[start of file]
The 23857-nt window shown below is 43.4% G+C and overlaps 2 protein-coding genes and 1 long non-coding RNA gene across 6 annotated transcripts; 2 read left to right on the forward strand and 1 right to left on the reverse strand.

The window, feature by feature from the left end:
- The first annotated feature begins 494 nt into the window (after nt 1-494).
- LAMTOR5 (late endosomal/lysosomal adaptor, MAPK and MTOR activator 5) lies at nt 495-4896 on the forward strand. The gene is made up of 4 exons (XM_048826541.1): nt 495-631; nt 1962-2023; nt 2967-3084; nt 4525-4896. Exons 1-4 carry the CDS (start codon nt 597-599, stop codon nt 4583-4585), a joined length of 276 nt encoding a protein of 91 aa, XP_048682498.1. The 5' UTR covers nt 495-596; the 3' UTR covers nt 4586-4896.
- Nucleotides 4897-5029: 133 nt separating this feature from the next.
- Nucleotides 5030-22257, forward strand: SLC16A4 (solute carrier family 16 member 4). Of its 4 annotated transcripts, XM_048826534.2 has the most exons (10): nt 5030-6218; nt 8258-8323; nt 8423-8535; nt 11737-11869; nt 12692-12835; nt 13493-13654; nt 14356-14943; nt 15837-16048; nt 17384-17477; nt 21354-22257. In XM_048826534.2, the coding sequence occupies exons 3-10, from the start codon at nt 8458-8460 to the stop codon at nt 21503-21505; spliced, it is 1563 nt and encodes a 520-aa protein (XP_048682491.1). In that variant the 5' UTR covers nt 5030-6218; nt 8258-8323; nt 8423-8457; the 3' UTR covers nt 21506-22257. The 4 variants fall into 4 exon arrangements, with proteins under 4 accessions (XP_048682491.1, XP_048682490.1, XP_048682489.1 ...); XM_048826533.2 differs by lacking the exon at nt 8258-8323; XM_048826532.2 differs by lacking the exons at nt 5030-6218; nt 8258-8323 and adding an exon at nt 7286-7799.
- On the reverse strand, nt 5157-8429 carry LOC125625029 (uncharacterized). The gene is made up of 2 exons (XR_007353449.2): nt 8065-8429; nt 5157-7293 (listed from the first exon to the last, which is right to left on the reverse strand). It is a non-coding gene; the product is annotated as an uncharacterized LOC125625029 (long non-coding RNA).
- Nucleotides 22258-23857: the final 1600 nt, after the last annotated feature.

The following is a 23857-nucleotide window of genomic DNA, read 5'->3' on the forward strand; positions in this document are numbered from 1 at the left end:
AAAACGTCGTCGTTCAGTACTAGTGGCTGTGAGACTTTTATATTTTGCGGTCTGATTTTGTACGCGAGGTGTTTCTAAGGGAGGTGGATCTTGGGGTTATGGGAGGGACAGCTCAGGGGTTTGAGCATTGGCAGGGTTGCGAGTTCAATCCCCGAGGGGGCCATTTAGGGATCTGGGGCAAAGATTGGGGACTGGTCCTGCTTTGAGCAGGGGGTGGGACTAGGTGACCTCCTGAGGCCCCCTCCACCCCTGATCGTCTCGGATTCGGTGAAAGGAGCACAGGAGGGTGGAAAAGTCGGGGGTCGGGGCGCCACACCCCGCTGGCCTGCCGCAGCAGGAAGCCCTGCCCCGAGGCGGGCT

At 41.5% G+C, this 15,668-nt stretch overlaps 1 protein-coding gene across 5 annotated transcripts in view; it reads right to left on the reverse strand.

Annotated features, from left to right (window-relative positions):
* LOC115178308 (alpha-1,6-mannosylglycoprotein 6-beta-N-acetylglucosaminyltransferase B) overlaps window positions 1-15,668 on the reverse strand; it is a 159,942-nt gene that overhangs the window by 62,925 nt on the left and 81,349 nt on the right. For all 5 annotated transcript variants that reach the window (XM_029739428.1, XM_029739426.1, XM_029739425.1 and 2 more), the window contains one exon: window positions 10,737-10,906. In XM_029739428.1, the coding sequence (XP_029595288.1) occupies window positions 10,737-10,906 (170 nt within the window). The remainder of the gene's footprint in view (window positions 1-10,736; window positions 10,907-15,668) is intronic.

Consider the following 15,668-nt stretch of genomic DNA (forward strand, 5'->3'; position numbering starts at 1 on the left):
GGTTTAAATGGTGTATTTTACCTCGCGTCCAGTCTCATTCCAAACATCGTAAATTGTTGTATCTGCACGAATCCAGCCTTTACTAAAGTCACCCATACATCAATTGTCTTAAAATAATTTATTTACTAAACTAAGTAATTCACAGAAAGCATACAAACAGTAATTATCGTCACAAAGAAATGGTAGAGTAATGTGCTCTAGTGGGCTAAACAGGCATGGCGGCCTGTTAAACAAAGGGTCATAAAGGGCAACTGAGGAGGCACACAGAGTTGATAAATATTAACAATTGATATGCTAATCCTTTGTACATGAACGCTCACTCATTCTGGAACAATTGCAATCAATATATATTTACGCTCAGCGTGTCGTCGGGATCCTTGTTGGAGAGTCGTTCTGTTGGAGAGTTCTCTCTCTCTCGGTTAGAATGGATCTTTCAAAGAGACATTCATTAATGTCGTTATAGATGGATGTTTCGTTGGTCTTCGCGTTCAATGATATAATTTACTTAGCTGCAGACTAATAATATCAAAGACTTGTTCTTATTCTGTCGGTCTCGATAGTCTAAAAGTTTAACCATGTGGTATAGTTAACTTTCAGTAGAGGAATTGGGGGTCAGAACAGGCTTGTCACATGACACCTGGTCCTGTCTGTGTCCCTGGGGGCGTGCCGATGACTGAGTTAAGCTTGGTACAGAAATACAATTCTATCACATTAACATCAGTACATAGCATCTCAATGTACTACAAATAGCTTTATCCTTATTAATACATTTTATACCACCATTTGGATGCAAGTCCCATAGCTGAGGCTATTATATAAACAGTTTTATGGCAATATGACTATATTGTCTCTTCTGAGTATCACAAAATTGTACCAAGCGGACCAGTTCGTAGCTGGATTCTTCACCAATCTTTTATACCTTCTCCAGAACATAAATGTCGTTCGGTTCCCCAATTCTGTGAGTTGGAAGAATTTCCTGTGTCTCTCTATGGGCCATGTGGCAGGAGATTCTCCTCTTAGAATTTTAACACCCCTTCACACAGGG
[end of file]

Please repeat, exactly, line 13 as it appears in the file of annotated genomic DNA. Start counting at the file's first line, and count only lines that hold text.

* LOC115178308 (alpha-1,6-mannosylglycoprotein 6-beta-N-acetylglucosaminyltransferase B) overlaps window positions 1-15,668 on the reverse strand; it is a 159,942-nt gene that overhangs the window by 62,925 nt on the left and 81,349 nt on the right. For all 5 annotated transcript variants that reach the window (XM_029739428.1, XM_029739426.1, XM_029739425.1 and 2 more), the window contains one exon: window positions 10,737-10,906. In XM_029739428.1, the coding sequence (XP_029595288.1) occupies window positions 10,737-10,906 (170 nt within the window). The remainder of the gene's footprint in view (window positions 1-10,736; window positions 10,907-15,668) is intronic.